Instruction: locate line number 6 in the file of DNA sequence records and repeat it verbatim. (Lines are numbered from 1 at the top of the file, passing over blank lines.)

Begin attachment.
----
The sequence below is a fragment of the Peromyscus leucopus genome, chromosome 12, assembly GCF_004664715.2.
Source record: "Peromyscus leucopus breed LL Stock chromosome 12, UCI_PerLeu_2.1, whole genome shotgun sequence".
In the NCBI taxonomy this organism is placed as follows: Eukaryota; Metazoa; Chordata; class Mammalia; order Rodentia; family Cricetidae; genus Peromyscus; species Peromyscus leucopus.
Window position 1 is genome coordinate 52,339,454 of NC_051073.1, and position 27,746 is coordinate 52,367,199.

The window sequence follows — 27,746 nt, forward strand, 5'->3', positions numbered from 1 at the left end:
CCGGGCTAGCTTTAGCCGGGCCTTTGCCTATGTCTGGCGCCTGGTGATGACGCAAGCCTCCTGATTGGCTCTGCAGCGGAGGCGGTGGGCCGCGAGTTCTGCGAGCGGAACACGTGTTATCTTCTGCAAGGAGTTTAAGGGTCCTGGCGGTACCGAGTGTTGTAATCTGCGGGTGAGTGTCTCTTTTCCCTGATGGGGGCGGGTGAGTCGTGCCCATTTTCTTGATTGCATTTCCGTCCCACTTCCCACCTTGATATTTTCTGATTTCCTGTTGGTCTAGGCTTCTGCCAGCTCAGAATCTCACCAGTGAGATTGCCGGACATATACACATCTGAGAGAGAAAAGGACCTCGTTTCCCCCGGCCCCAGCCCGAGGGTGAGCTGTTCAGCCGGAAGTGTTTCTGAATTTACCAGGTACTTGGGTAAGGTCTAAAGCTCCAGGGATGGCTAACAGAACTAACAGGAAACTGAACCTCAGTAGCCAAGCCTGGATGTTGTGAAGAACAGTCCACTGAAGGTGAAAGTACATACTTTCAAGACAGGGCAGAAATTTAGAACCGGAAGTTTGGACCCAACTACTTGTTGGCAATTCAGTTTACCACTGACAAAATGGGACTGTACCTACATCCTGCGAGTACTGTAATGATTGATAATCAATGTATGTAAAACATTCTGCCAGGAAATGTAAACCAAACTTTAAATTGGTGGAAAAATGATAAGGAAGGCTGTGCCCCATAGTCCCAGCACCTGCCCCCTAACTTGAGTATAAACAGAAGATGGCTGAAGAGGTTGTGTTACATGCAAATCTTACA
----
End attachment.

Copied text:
CCGGGCTAGCTTTAGCCGGGCCTTTGCCTATGTCTGGCGCCTGGTGATGACGCAAGCCTCCTGATTGGCTCTGCAGCGGAGGCGGTGGGCCGCGAGTTCTGCGAGCGGAACACGTGTTATCTTCTGCAAGGAGTTTAAGGGTCCTGGCGGTACCGAGTGTTGTAATCTGCGGGTGAGTGTCTCTTTTCCCTGATGGGGGCGGGTGAGTCGTGCCCATTTTCTTGATTGCATTTCCGTCCCACTTCCCACCTTGATATTTTCTGATTTCCTGTTGGTCTAGGCTTCTGCCAGCTCAGAATCTCACCAGTGAGATTGCCGGACATATACACATCTGAGAGAGAAAAGGACCTCGTTTCCCCCGGCCCCAGCCCGAGGGTGAGCTGTTCAGCCGGAAGTGTTTCTGAATTTACCAGGTACTTGGGTAAGGTCTAAAGCTCCAGGGATGGCTAACAGAACTAACAGGAAACTGAACCTCAGTAGCCAAGCCTGGATGTTGTGAAGAACAGTCCACTGAAGGTGAAAGTACATACTTTCAAGACAGGGCAGAAATTTAGAACCGGAAGTTTGGACCCAACTACTTGTTGGCAATTCAGTTTACCACTGACAAAATGGGACTGTACCTACATCCTGCGAGTACTGTAATGATTGATAATCAATGTATGTAAAACATTCTGCCAGGAAATGTAAACCAAACTTTAAATTGGTGGAAAAATGATAAGGAAGGCTGTGCCCCATAGTCCCAGCACCTGCCCCCTAACTTGAGTATAAACAGAAGATGGCTGAAGAGGTTGTGTTACATGCAAATCTTACA